East Rennell (photo: Luke Kiddle)In March these roadmap actions were specified in a report of the conservation of East Rennell, as officially submitted by the Solomon Islands Government (SIG) to UNESCO. In September 2016, SIG also adopted a Cabinet paper noting the ‘in danger’ status of East Rennell and directing relevant SIG ministries to: (i) begin consultations with communities around East Rennell’s possible inclusion under the Protected Areas Act: (ii) upgrade the provincial airstrip at Tingoa and the cross-island road; and (iii) revoke/refuse logging licenses for any areas within the property (ibid). While this appears to be positive, further discussion between UNESCO, SIG, and other stakeholders was planned for June, but has been delayed. UNESCO’s awareness of the importance of livelihoods projects is probably correct, but realistically options are limited given East Rennell’s remoteness. Many livelihoods projects have failed before. Better transport connections, particularly an improved road, would likely help. Certainly, legal protection under the Protected Areas Act is important. However, SIG probably does not have the resources to achieve UNESCO’s roadmap alone. Additional support from development partners would be necessary. It is arguable that the New Zealand Government should be interested; having supported the work ahead of listing and having recently made the decision to target tourism as a focal area of support to Solomon Islands.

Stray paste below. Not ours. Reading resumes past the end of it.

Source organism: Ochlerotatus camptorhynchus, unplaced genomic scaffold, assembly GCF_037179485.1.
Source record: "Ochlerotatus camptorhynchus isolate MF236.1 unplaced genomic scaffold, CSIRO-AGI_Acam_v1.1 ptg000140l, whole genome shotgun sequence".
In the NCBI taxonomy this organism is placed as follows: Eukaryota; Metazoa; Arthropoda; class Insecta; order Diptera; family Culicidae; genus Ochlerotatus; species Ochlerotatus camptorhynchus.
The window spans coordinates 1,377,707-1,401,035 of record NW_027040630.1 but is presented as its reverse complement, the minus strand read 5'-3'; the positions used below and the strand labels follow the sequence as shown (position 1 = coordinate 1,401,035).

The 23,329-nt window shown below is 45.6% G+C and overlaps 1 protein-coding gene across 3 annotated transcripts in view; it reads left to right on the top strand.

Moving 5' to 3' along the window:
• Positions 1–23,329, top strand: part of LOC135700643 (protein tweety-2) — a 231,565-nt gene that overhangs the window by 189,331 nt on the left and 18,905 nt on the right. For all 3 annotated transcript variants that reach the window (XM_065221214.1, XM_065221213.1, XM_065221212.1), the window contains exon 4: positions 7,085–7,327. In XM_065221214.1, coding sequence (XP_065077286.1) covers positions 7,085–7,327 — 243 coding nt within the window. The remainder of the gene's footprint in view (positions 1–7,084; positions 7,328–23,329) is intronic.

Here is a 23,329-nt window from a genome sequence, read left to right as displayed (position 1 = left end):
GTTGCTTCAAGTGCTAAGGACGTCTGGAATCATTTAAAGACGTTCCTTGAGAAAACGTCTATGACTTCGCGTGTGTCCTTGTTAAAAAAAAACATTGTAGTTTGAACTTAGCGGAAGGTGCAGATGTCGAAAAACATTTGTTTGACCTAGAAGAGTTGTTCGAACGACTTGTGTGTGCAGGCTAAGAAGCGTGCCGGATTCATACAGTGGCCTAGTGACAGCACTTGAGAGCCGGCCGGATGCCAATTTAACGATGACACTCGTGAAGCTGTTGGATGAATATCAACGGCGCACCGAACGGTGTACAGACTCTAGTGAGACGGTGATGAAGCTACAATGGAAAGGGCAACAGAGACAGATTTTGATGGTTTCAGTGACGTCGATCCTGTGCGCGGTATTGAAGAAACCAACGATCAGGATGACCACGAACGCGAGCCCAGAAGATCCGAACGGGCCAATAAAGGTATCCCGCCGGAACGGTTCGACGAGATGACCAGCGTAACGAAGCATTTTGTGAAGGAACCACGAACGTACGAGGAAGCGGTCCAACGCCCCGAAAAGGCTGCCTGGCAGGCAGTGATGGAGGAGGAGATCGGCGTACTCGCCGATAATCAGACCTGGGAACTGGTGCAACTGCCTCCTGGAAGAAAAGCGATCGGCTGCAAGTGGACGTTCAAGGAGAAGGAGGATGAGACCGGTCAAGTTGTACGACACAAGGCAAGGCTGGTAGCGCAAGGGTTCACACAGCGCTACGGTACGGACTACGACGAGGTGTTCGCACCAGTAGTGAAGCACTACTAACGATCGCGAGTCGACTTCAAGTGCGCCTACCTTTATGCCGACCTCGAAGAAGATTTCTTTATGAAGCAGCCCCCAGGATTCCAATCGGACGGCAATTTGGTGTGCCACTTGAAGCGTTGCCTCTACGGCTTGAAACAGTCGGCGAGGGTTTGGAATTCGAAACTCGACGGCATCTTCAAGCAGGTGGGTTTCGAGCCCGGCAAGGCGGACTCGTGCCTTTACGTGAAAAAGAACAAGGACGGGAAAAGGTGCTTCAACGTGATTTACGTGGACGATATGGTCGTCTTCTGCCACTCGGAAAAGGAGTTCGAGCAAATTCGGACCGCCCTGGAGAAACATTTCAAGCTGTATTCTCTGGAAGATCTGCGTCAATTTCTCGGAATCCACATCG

Solomon Islands – optimistic about tourism opportunities and growth prospects – needs to consider the true impact of East Rennell’s heritage status remaining at risk. East Rennell going the way of West Rennell may be unlikely, but currently East Rennellese are just not benefiting from what they see as their gift to the world. ‘What is the point of world heritage?’ remains a common refrain. For now, Rennell remains an island of two halves.

Luke Kiddle worked for the New Zealand Aid Programme from 2011–2015. He visited West and East Rennell in late 2015. 


Hughes, T. & Tuhanuku, A. (2015, April-July). Report to World Bank and Solomon Islands Government – Logging and Mining in Rennell: Lessons for Solomon Islands.

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Luke Kiddle

Luke Kiddle teaches across human geography, development studies and environment studies at the School of Geography, Environment and Earth Sciences at Te Herenga Waka Victoria University of Wellington, and development studies at Massey University. He also works as a development practitioner, with past and current experience with the New Zealand aid program.